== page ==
The central bank of Argentina has officially included the Chinese yuan as a recognized currency for making deposits in bank accounts. “Opening yuan accounts could attract more people and enterprises to exchange Argentinian peso to yuan, as more or less a ‘safe haven’ currency, instead of exchanging all of their local currency to U.S. dollars,” an economist explained.
Banks in Argentina Now Authorized to Open Yuan Accounts
Argentina’s central bank announced Thursday that it is now allowing Chinese yuan in bank accounts. The announcement states (translated by Google):
The Central Bank of the Argentine Republic has incorporated the renminbi yuan as an accepted currency for deposit-taking in savings banks and checking accounts. Financial entities will thus be enabled to open bank accounts denominated in renminbi yuan.
The decision by Argentina’s central bank to incorporate the Chinese yuan aligns with the country’s struggle against a dwindling supply of U.S. dollars. The move also coincides with China’s ongoing efforts to promote the internationalization of its currency.
In addition, Argentina’s National Securities Commission announced in June that it would allow dealing in renminbi-denominated securities. Earlier this month, China’s central bank, the People’s Bank of China (PBOC), and Argentina’s Central Bank signed an agreement for a 130 billion yuan ($17.9 billion) bilateral currency swap over three years.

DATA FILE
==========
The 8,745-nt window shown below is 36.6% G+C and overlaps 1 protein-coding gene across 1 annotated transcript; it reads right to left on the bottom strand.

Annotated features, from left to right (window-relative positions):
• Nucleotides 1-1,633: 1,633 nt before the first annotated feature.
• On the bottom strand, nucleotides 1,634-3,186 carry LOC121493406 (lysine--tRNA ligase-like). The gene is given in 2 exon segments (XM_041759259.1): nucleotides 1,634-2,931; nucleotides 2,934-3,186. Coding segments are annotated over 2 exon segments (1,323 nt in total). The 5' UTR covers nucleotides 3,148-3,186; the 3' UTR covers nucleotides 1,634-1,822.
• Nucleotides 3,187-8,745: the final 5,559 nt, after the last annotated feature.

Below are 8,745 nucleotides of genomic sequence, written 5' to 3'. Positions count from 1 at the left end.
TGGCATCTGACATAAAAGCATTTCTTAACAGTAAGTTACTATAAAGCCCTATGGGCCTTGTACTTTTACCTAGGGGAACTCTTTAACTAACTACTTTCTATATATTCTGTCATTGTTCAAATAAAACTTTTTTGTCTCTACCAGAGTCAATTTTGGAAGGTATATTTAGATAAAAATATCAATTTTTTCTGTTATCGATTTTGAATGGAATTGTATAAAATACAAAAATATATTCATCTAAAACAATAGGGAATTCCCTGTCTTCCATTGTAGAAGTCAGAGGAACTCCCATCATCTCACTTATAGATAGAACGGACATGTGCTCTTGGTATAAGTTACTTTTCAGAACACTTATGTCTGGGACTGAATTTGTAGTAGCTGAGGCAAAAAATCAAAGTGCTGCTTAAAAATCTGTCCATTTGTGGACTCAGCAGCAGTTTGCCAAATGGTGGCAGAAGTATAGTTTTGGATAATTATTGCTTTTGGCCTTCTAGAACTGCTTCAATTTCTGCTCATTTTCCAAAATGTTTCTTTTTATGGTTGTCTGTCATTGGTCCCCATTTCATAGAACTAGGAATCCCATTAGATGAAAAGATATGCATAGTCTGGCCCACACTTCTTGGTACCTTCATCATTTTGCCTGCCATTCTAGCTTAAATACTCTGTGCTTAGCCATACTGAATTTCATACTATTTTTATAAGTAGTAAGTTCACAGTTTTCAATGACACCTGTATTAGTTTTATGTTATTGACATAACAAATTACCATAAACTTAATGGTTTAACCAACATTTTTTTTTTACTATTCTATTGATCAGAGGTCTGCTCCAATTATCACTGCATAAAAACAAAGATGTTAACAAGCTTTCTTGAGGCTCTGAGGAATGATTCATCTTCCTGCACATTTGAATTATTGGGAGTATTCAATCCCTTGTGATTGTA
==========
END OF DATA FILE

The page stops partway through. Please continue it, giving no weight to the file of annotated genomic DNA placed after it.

BBVA Research’s senior China economist, Dong Jinyue, was quoted by the South China Morning Post as saying:
Opening yuan accounts could attract more people and enterprises to exchange Argentinian peso to yuan, as more or less a ‘safe haven’ currency, instead of exchanging all of their local currency to U.S. dollars.
“The diversification of foreign currency exchange will surely help alleviate the US dollar shortage in Argentina because US dollars become not the only foreign currency to exchange,” he opined.
Stephen Olson, a senior research fellow at the Hinrich Foundation, described:
Given rising geopolitical tensions, China is growing increasingly uncomfortable with the pre-eminent role of the U.S. dollar in conducting international trade.
Some people believe that the Chinese yuan has the potential to erode the dominance of the U.S. dollar in global financial markets, including TD economist Vikram Rai. Russia’s VTB Bank Chairman Andrey Kostin, who is sanctioned by the U.S., said in May that the Chinese yuan could replace the U.S. dollar as the world’s main reserve and settlement currency as early as the next decade. In addition, many people expect a proposed common BRICS currency to challenge the USD’s hegemony.
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